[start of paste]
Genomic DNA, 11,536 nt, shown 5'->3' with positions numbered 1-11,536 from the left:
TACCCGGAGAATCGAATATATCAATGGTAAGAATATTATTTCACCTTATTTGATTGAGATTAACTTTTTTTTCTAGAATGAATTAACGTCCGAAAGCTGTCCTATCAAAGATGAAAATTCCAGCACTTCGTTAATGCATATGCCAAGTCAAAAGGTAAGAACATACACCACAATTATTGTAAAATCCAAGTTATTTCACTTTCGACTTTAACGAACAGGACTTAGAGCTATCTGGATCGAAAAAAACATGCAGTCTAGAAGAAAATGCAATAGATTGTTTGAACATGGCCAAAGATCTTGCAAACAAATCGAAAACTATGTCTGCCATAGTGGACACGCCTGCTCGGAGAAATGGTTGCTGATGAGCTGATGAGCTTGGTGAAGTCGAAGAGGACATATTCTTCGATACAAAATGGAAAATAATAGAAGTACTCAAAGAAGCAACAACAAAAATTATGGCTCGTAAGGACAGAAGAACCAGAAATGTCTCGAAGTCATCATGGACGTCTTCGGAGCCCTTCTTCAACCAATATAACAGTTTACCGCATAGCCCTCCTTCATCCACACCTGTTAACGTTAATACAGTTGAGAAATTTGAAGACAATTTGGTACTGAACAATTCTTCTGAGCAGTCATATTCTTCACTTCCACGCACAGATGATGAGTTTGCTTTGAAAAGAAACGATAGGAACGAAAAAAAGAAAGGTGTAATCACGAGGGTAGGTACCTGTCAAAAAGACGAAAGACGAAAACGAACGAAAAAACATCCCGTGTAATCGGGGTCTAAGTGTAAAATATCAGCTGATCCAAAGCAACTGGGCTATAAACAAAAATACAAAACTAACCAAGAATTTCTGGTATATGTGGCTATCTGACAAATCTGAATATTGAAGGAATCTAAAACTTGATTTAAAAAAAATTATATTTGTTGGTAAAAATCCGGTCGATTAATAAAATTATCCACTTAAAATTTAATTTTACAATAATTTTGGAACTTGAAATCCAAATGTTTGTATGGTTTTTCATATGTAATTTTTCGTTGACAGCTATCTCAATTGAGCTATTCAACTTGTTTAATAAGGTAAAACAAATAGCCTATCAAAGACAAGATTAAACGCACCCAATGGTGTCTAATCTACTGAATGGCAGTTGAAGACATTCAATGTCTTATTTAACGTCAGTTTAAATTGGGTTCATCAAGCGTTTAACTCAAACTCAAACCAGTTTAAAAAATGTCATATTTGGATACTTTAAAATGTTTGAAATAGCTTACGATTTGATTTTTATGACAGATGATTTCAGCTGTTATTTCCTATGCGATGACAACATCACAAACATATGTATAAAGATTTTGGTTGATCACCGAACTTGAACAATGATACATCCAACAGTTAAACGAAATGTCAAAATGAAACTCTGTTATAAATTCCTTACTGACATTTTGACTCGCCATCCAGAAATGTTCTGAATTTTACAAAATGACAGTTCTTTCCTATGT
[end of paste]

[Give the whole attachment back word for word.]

Genomic DNA, 11,536 nt, shown 5'->3' with positions numbered 1-11,536 from the left:
TACCCGGAGAATCGAATATATCAATGGTAAGAATATTATTTCACCTTATTTGATTGAGATTAACTTTTTTTTCTAGAATGAATTAACGTCCGAAAGCTGTCCTATCAAAGATGAAAATTCCAGCACTTCGTTAATGCATATGCCAAGTCAAAAGGTAAGAACATACACCACAATTATTGTAAAATCCAAGTTATTTCACTTTCGACTTTAACGAACAGGACTTAGAGCTATCTGGATCGAAAAAAACATGCAGTCTAGAAGAAAATGCAATAGATTGTTTGAACATGGCCAAAGATCTTGCAAACAAATCGAAAACTATGTCTGCCATAGTGGACACGCCTGCTCGGAGAAATGGTTGCTGATGAGCTGATGAGCTTGGTGAAGTCGAAGAGGACATATTCTTCGATACAAAATGGAAAATAATAGAAGTACTCAAAGAAGCAACAACAAAAATTATGGCTCGTAAGGACAGAAGAACCAGAAATGTCTCGAAGTCATCATGGACGTCTTCGGAGCCCTTCTTCAACCAATATAACAGTTTACCGCATAGCCCTCCTTCATCCACACCTGTTAACGTTAATACAGTTGAGAAATTTGAAGACAATTTGGTACTGAACAATTCTTCTGAGCAGTCATATTCTTCACTTCCACGCACAGATGATGAGTTTGCTTTGAAAAGAAACGATAGGAACGAAAAAAAGAAAGGTGTAATCACGAGGGTAGGTACCTGTCAAAAAGACGAAAGACGAAAACGAACGAAAAAACATCCCGTGTAATCGGGGTCTAAGTGTAAAATATCAGCTGATCCAAAGCAACTGGGCTATAAACAAAAATACAAAACTAACCAAGAATTTCTGGTATATGTGGCTATCTGACAAATCTGAATATTGAAGGAATCTAAAACTTGATTTAAAAAAAATTATATTTGTTGGTAAAAATCCGGTCGATTAATAAAATTATCCACTTAAAATTTAATTTTACAATAATTTTGGAACTTGAAATCCAAATGTTTGTATGGTTTTTCATATGTAATTTTTCGTTGACAGCTATCTCAATTGAGCTATTCAACTTGTTTAATAAGGTAAAACAAATAGCCTATCAAAGACAAGATTAAACGCACCCAATGGTGTCTAATCTACTGAATGGCAGTTGAAGACATTCAATGTCTTATTTAACGTCAGTTTAAATTGGGTTCATCAAGCGTTTAACTCAAACTCAAACCAGTTTAAAAAATGTCATATTTGGATACTTTAAAATGTTTGAAATAGCTTACGATTTGATTTTTATGACAGATGATTTCAGCTGTTATTTCCTATGCGATGACAACATCACAAACATATGTATAAAGATTTTGGTTGATCACCGAACTTGAACAATGATACATCCAACAGTTAAACGAAATGTCAAAATGAAACTCTGTTATAAATTCCTTACTGACATTTTGACTCGCCATCCAGAAATGTTCTGAATTTTACAAAATGACAGTTCTTTCCTATGT